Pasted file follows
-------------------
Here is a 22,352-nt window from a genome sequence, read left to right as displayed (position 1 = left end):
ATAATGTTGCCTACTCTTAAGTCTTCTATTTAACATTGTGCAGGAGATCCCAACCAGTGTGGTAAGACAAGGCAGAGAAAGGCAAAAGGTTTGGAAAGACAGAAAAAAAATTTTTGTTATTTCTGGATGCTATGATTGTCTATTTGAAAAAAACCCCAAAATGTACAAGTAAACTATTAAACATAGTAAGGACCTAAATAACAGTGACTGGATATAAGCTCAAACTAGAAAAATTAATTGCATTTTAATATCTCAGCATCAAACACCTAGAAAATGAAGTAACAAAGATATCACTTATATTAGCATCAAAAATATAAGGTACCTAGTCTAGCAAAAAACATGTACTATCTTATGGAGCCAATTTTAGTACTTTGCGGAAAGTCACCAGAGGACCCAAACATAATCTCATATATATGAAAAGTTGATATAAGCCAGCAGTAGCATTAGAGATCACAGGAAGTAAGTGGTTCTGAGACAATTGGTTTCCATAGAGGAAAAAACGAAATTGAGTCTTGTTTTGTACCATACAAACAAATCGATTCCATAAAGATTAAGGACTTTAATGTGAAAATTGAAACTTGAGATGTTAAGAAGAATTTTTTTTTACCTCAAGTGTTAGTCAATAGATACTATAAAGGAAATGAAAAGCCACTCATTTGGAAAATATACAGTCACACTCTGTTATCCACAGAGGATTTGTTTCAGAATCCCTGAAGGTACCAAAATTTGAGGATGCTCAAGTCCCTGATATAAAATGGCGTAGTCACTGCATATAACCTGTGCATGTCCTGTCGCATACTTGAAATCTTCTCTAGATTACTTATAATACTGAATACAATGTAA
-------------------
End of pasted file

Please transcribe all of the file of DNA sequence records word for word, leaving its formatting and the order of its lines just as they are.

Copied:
Here is a 22,352-nt window from a genome sequence, read left to right as displayed (position 1 = left end):
ATAATGTTGCCTACTCTTAAGTCTTCTATTTAACATTGTGCAGGAGATCCCAACCAGTGTGGTAAGACAAGGCAGAGAAAGGCAAAAGGTTTGGAAAGACAGAAAAAAAATTTTTGTTATTTCTGGATGCTATGATTGTCTATTTGAAAAAAACCCCAAAATGTACAAGTAAACTATTAAACATAGTAAGGACCTAAATAACAGTGACTGGATATAAGCTCAAACTAGAAAAATTAATTGCATTTTAATATCTCAGCATCAAACACCTAGAAAATGAAGTAACAAAGATATCACTTATATTAGCATCAAAAATATAAGGTACCTAGTCTAGCAAAAAACATGTACTATCTTATGGAGCCAATTTTAGTACTTTGCGGAAAGTCACCAGAGGACCCAAACATAATCTCATATATATGAAAAGTTGATATAAGCCAGCAGTAGCATTAGAGATCACAGGAAGTAAGTGGTTCTGAGACAATTGGTTTCCATAGAGGAAAAAACGAAATTGAGTCTTGTTTTGTACCATACAAACAAATCGATTCCATAAAGATTAAGGACTTTAATGTGAAAATTGAAACTTGAGATGTTAAGAAGAATTTTTTTTTACCTCAAGTGTTAGTCAATAGATACTATAAAGGAAATGAAAAGCCACTCATTTGGAAAATATACAGTCACACTCTGTTATCCACAGAGGATTTGTTTCAGAATCCCTGAAGGTACCAAAATTTGAGGATGCTCAAGTCCCTGATATAAAATGGCGTAGTCACTGCATATAACCTGTGCATGTCCTGTCGCATACTTGAAATCTTCTCTAGATTACTTATAATACTGAATACAATGTAA